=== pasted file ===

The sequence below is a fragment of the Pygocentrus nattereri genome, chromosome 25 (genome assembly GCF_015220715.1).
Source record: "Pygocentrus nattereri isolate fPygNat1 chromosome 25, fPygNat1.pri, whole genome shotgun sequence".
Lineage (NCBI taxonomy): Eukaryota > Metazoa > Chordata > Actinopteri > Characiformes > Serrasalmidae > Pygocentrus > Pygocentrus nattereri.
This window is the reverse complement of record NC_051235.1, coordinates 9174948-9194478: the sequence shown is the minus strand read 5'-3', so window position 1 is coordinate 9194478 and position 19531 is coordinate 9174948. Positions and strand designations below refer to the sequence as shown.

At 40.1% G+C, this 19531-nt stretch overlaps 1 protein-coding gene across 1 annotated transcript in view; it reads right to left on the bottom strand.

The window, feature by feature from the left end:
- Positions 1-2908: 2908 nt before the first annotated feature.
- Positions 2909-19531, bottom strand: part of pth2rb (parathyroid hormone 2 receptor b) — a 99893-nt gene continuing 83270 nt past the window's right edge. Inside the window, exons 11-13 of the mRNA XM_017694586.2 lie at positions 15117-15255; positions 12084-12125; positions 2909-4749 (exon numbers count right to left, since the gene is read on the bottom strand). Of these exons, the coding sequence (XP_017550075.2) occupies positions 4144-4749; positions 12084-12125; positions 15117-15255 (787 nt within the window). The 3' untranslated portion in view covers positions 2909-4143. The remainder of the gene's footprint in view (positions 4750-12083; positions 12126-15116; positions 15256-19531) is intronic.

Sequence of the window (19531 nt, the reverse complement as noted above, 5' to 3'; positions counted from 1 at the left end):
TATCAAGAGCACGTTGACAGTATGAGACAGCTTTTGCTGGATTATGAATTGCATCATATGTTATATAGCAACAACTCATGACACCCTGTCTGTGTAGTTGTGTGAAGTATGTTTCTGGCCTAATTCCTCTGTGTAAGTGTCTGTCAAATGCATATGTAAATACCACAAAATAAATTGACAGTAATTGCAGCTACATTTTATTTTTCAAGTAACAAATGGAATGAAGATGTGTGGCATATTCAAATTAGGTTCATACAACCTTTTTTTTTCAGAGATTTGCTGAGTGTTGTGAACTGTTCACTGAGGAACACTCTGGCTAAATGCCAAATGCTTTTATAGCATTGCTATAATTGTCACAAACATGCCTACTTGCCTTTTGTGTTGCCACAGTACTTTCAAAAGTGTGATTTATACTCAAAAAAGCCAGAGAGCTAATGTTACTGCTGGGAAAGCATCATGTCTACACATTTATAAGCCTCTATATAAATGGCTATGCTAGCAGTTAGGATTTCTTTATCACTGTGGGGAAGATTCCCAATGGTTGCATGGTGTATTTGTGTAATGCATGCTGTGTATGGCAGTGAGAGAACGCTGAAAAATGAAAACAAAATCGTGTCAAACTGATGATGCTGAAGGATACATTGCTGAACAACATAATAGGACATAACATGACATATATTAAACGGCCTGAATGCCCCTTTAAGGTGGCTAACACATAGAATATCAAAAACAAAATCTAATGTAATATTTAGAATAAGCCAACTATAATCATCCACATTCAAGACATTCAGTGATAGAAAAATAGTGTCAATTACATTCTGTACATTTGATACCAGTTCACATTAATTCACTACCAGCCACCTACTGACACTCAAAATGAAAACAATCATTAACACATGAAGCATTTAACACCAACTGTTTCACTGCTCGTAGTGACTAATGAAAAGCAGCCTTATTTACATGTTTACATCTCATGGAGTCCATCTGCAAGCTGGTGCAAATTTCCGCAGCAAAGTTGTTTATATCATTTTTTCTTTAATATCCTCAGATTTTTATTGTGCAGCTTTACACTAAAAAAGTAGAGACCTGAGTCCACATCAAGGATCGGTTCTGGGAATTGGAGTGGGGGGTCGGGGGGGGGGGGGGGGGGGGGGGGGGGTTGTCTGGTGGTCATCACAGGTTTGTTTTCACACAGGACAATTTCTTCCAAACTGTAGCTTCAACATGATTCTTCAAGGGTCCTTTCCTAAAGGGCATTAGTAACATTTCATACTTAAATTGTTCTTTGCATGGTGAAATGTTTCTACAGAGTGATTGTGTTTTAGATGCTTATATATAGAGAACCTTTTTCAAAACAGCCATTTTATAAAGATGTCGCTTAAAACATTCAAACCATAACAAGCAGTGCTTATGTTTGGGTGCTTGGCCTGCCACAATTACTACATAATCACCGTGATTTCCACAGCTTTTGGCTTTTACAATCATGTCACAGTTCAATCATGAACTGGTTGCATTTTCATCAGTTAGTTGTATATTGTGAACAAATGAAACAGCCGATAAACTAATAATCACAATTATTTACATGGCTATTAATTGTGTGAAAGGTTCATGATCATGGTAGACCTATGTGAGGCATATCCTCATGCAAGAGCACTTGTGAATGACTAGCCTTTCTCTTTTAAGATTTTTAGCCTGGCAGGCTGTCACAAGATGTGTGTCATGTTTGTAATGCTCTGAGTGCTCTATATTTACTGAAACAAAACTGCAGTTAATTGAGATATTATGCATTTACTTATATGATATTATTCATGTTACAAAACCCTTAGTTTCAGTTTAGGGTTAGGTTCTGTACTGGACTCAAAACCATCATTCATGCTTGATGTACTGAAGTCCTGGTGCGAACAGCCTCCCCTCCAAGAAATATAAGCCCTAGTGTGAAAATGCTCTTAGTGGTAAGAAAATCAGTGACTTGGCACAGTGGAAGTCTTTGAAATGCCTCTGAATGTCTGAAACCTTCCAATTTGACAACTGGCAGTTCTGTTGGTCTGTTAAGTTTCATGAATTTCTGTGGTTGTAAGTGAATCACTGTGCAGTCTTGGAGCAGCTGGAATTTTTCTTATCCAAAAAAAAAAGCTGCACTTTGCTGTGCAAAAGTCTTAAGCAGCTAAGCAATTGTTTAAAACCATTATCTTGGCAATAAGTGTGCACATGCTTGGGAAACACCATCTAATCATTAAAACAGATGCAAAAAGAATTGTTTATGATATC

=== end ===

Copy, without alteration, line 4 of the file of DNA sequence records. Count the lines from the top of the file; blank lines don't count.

This window is the reverse complement of record NC_051235.1, coordinates 9174948-9194478: the sequence shown is the minus strand read 5'-3', so window position 1 is coordinate 9194478 and position 19531 is coordinate 9174948. Positions and strand designations below refer to the sequence as shown.